While there’s plenty to love about winter – skiing, ice fishing, fireplaces, warm sweaters, the first snowfall – there’s a lot more to worry about, especially for those who are over 65. When battling the elements, it certainly pays to be cautious.
Cold weather can exacerbate breathing issues and the risk of slipping and breaking a bone is very high due to slippery conditions. Even shoveling your driveway can carry substantial risk as thousands of people of all ages are sent to the ER every year due to snow-shoveling injuries.
On top of all that, there’s also the risk of developing hypothermia, which is especially high amongst senior citizens. Luckily, there are ways you can mitigate your risks.
This might sound obvious, but avoiding slips is definitely harder than it sounds. Quite often, snow can cover up a dangerous patch of ice underneath it. Even snow can be very slippery, especially if you don’t have appropriate footwear. So, what can you do to avoid slipping?
You should be alert in all seasons, but it’s especially important in the winter. Put away the phone and keep an eye out for potential ice patches on the sidewalk or parking lot.
Be especially wary of patches that look wet when the rest of the area is covered with snow – they could easily be black ice.
The shoes you wear can make winter a breeze or a pain. When choosing the right pair, find ones that fit you comfortably, are waterproof, and provide good traction. For additional help, you can get some pull on studs to help you traverse the winter wonderland.
If you use a cane or walker, you’ll want to make sure you winterize those as well. That might mean changing out the heads for newer ones that have a retractable ice tip. For walkers with wheels, you can generally spray some ‘liquid snow chains’ such as Snow Grip to provide additional traction.
You’ll be less likely to slip if you have a good sense of balance and stable core. The good news is that you don’t have to spend a lot of money at the gym or on a home gym. There are dozens of safe exercises you can do with just a chair and mat.
Cold temperatures can lead to frostbite or hypothermia. Sadly, more than 50 percent of hypothermia related deaths are of people 65 and over.
It might be tempting to try and save yourself some extra dollars at home by keeping your house cold, but it’s better to just keep your house at a reasonable temperature, especially if you live in an area that drops in the negatives.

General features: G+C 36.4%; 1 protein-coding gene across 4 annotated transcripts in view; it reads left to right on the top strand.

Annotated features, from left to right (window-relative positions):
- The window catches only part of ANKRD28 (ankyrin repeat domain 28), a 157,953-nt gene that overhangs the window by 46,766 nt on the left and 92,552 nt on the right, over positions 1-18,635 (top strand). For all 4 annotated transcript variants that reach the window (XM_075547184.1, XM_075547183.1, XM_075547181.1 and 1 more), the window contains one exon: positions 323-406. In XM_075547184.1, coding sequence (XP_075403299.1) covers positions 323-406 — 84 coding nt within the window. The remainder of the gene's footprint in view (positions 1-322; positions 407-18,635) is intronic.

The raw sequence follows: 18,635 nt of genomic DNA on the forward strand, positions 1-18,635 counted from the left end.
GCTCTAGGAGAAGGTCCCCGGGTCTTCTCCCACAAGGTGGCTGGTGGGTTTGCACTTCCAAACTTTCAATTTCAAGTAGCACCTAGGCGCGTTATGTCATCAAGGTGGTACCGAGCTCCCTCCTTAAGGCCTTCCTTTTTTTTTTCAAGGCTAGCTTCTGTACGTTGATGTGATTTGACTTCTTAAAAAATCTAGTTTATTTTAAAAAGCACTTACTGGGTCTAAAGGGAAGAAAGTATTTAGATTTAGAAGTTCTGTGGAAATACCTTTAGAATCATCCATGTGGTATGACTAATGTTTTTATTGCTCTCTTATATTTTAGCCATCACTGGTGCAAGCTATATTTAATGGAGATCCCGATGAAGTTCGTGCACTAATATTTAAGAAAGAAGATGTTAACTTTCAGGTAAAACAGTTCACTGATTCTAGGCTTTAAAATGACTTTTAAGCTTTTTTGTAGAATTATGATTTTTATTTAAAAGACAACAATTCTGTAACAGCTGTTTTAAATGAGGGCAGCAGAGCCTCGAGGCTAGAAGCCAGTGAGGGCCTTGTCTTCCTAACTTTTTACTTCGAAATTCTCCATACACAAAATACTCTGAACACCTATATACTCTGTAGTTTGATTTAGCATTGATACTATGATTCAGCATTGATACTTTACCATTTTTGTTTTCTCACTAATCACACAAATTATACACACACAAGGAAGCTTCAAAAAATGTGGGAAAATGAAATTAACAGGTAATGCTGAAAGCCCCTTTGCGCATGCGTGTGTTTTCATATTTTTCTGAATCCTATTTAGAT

Once you’re outside, make sure to wear layers. It might be tempting to wear just one heavy jacket, but layers mean you can more easily regulate your body temperature.
Of course, you’ll also want to wear essentials like a hat, gloves, scarf, and warm socks. If it gets very cold, make sure you cover all exposed skin and use a scarf to cover your mouth in order to protect your lungs.
It’s all too easy to stay inside on cold days but fight against the natural urge to curl up under some blankets. Wintertime often leads to increased isolation for senior citizens. Combine that with Seasonal Affective Disorder (SAD) and you have a recipe for depression.
To combat this, it’s important that you take the time to get outside your house and find social activities.
Many towns and cities have events specifically geared towards senior citizens, whether that’s ballroom dancing or bingo. If you have family nearby, try and visit them a couple of times a month (if possible) during these cold months. You’ll be happier and healthier for it!
Winters mean shorter and cloudier days. The lack of sun also means less Vitamin D, which can lead to a slew of issues including depression, fatigue, weakened immune system, and more. As you’d expect, all of this can be deadly in the wintertime as many colds and flus circulate during the colder months.
Your body can produce vitamin D by itself, but it requires sunlight. Since there’s not as much sun during winter months, you’ll have to supplement your body’s natural production with foods and vitamins. Surprisingly, there aren’t that many foods that naturally contain vitamin D.
The best sources are fatty fish such as salmon, tuna, and mackerel. You can also get it from fortified foods such as milk, some brands of orange juice, yogurt, and plant milk alternatives. Of course, if you’re not into fortified food, you can also take a supplement.
Winter comes with its own set of challenges for everyone, but it’s especially important for senior citizens to be vigilant. With a bit of planning and awareness, you can stay healthy and happy until spring rolls around.
What are some other ways you prepare for the winter? We’d love to hear your thoughts! Let’s move the conversation to the comments below!
Tags Healthy Aging